NEW ZEALAND – Graziers could have an insect on their side in the battle against one of New Zealand’s “worst agricultural weeds”.
Green thistle beetles released to assist in California thistle control in 2007 have shown “encouraging signs”, severely and extensively feeding on the plants.
This is according to AgResearch scientists who said noted greater efficacy of the beetle than in Europe because of less competition or more “enemy free space”. Consequently, there is “great potential” for the beetle as a biocontrol agent.
Most likely to benefit are hill country pastures, where conventional controls are costly and impractical.
A statement from the organisation said: "An additional advantage is that it also feeds on Scotch and Nodding thistles."
Dr Mike Cripps of AgResearch said: “The damage observed on Californian thistle at our trial site at Lincoln in Canterbury is impressive, and greater than anything I saw while working with this beetle in its native range of Europe.”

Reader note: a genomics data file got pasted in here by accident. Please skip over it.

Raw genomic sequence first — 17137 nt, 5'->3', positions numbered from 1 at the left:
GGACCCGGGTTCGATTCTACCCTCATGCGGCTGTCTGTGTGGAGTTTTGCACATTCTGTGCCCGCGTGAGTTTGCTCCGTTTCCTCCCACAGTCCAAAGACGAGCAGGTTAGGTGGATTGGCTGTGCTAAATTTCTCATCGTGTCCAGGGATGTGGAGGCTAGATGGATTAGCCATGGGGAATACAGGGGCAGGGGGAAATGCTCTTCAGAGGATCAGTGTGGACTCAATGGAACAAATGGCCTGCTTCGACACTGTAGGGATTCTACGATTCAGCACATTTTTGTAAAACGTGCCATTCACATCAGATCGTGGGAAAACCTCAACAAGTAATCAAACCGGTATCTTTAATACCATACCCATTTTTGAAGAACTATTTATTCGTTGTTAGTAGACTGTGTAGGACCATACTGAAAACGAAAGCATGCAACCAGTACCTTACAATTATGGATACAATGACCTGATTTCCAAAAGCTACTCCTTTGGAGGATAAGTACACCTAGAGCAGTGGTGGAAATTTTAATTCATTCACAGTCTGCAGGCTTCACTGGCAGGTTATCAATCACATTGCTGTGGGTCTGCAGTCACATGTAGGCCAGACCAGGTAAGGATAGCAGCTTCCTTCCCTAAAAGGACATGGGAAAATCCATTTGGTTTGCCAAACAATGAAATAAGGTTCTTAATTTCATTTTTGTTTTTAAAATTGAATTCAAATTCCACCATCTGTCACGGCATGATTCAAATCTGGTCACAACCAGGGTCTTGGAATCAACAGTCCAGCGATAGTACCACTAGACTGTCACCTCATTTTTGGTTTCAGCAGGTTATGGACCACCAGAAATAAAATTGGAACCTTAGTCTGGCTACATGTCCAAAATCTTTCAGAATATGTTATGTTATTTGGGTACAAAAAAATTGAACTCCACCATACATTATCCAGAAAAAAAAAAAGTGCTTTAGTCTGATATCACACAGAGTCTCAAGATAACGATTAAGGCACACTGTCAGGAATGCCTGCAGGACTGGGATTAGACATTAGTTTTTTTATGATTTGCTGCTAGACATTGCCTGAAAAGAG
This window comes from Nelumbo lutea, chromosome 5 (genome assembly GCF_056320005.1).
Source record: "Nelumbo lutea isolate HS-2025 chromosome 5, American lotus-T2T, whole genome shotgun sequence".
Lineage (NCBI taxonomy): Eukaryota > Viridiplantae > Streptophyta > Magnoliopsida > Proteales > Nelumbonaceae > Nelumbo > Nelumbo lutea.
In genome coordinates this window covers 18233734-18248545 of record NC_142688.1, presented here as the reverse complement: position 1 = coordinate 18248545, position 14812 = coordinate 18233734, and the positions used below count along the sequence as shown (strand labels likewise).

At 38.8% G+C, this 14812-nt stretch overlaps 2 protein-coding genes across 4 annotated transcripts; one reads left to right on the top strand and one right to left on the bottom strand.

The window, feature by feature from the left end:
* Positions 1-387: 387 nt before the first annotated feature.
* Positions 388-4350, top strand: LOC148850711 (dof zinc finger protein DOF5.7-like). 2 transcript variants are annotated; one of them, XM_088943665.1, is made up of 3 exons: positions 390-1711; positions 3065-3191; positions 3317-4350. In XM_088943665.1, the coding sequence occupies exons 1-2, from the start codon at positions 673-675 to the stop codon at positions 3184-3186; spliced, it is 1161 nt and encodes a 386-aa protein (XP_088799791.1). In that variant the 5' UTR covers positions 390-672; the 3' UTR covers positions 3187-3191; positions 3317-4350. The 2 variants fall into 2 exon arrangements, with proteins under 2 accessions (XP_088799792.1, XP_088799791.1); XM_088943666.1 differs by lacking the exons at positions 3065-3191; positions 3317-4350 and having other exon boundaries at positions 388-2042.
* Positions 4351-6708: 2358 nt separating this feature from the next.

“In Europe, I recorded approximately 50 per cent mortality one week after a field release of hundreds of green thistle beetle larvae. In contrast, at Lincoln I noted constant densities of larvae for a month on the same shoots.”
Dr Cripps said many years will be needed to see any “significant or prolonged impact” and that the attack weakens rather eliminates weeds, allowing other plants outcompete them.
“Infestations may be reduced to a level that we can live with, or eliminate effectively and economically by other means,” he said. “Biocontrol has the greatest impact when used in conjunction with wider good land management practices. “
TheCattleSite News Desk